And then I heard a small kerfuffle, and The Man saying, “Open the door!” to The Boy, who was outside pacing the deck.

And Raffi was back.

Tired Boy

Raffi was visibly tired after carousing the neighborhood, or ditches, or the neighboring golf course… who knows where he went (we are contemplating a go pro for his head in case he pulls this stunt again, because we are that curious).  The rest of us were incredibly relieved, and impressed he could find his way home. And The Boy was happy not to have been abandoned after all.

Take the Time

numbers-time-watch-whiteThe other day, I answered a phone line that I don’t typically answer because my co-worker got called away from her desk a few moments before.

The woman on the other end began to ask about the size of the boats we use and ended by explaining, “My son loves the water, you see, but he’s terrified of boats.  He’s on the autism spectrum.”

For a split second, I had a choice.  I could identify myself as someone who could sympathize on a very real level, or I could answer her question simply, and get off the phone quickly to answer another call.

“I totally understand,” I said.  “My son is on the spectrum, too.”

Come to find out, she had recently moved to the area with her family, and was looking to connect with other families, specifically with the aim of working to expand services for our kiddos in our area, because they really are dismal.  We chatted for a good ten or twelve minutes, and exchanged phone numbers.

Since then, we’ve friended each other on Facebook and connected again via text. I hope to meet her and her family soon, and introduce them to some of my friends and their families so she can start making some connections in the area.

I know that sometimes we get tired of carrying this mantel of “autism mom,” and sometimes we just don’t want to see another news article about a possible cause.  But I’m glad I made the choice to identify my true self.  Two years ago, I was where she is now, freshly moved to a new state and trying to find a new community of support and advocacy.  If we don’t take the time for each other, who else will?

A Bigot and a Bully

slowLast year, the landlord and owner of the mobile home park where my parents live approached The Man and told him that we needed to “keep (our) retarded kid inside.”  He used the r-word several times in reference to The Boy, even after The Man asked him not to use the word.  He then went on to make wild accusations about The Man, and at the time, I was very proud of my husband for not hauling off and beating the pathetic excuse for a man, because I’m not sure I wouldn’t have gone ape$#!! on him.

Fast forward a year, almost to the day, and this pathetic excuse for a man writes a letter, knocks on my parents’ door and hands it to my mother, saying, “Read this.” He then took a few steps off the porch and said, “I’m sorry but that’s just how I feel,” and walked away.

The letter explained that he had several complaints about The Boy playing in the park roadway, jumping out in front of cars, and lying down on the roadway, as well as using his scooter in the roadway.  He requested that The Boy be supervised at all times while outside.

Let me start by saying that the “speed limit” in the park is 5 miles per hour, with a sign saying “Slow, Children Playing” above every speed limit sign posted in the park, and that new signs were erected within the last two months.  Let me also add that there is no sidewalk in the park, nor is there a “recreation area.”  In addition, other residents and guests of all ages ride their bikes and walk their dogs in the roadway.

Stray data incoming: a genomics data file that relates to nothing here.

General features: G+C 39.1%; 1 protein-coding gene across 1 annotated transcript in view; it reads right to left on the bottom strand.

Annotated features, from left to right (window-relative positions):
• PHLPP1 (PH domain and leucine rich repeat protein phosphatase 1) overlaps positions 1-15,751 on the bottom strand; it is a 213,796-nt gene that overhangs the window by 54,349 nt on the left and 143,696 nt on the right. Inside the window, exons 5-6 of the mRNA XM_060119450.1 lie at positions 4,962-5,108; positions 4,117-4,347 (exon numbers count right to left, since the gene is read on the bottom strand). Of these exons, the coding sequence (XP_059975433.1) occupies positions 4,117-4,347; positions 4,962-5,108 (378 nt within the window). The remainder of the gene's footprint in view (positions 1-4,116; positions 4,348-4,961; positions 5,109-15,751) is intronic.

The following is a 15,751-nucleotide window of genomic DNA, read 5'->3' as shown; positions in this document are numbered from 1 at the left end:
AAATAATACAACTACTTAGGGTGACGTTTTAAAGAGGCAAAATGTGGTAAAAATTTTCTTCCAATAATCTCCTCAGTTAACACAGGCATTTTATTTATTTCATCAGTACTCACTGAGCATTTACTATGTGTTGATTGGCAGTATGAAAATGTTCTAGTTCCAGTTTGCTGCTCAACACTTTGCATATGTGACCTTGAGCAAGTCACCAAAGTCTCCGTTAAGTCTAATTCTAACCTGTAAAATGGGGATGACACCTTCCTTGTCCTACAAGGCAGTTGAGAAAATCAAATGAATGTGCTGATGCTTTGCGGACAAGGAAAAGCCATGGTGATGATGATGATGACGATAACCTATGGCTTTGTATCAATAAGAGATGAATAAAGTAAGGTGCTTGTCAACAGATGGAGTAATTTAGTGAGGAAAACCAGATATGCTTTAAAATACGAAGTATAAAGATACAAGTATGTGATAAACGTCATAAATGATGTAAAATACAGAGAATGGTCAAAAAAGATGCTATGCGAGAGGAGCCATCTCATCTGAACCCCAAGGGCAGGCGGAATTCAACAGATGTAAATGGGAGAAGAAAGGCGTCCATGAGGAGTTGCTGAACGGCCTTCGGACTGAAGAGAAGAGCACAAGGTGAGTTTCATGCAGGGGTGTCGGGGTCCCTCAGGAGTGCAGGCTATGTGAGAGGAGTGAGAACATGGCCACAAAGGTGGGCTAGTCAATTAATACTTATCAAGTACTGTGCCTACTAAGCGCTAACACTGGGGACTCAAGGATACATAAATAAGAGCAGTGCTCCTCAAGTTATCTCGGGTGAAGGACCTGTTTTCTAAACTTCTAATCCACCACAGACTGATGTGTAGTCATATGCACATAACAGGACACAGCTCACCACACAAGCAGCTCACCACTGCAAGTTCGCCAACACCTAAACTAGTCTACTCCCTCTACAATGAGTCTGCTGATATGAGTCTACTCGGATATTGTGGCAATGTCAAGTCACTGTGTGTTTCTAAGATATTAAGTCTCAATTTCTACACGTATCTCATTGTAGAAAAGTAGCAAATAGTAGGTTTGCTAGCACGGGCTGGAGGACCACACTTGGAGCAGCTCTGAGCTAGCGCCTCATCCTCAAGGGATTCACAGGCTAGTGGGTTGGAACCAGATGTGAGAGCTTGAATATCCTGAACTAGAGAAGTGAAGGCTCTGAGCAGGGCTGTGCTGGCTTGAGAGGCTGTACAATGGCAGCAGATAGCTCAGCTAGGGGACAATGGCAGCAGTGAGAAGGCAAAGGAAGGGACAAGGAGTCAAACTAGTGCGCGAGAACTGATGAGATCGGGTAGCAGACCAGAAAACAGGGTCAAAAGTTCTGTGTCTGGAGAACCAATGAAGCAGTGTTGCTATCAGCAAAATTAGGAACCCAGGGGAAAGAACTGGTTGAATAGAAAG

My son is thirteen years old, and knows to get out of the way of an oncoming car, even if it is only going 5 miles per hour.  He does not jump out in front of cars, nor does he lie down in the road. But my son is “different” than all the other residents and guests. And that is the basis for this discrimination and harassment.  That is the basis for how this pathetic excuse for a man “feels,” and not any fabricated “complaints.” You kind of give away your “tell” when you call a kid “retarded.”

I have spoken with an attorney, drafted and sent a letter, and copied it to the sheriff’s department as well as the state Attorney General.  This pathetic excuse for a man has not only violated the Americans with Disabilities Act, but also a state act that was passed to protect the rights of those with disabilities. We also plan to make an appointment with the sheriff’s department to take The Boy there and meet with some deputies, alert them to the situation, and educate them a bit about The Boy and his autism, just in case.

There really are people out there like this pathetic excuse for a man, folks.  They exist and they think they have the right to say and do what they’d like, as well as dictate what those who are different can and can’t do.  They are so wrong, and this good ol’ boy, pathetic excuse for a man is gonna learn how wrong he is.

What’s Been Going On

Hello, Friends!

This is high season at work, so working a few hours extra is not unheard of, and there’s a lot going on at home, too.  I just wanted to write a quick little post to say “hey!” and to give you an update.  It seems everything happens all at once, and unfortunately, it’s not the right time to write about these things in detail, but…

  • We don’t want to jinx it, so The Man doesn’t want me to write about it yet, but things are looking good in the selling-of-our-house arena
  • This ugly situation has reared it’s head again, and this time, we are speaking to a lawyer…
  • Camp will work out after all, for The Boy, but he’ll have to wait until the end of this month, which happens to coincide with the only week his dad wanted him this summer.  If you follow the page on facebook, you may remember that the ex’s dad has been diagnosed with stage 5 Alzheimer’s and he asked for The Boy the same week camp started, as well as a family reunion we are attending out of state, so I told him we could do another week in July, and have yet to hear back from him.
  • Some friends and I are looking into Rising Tide Car Wash in Florida to see if we can replicate something like that in our area for our kiddos.  We are excited!
  • I answered one of our phone lines at work and connected with a local mom who just moved here. “My son is on the autism spectrum…,” she said, and so the conversation began.  I love it when that happens!
  • Did you know it’s almost the 4th of July? Where did the summer go??

Thanks, friends, for listening and sticking around.  It’s been a tough summer so far, but how do we manage?

Simple. We Just Do.

;)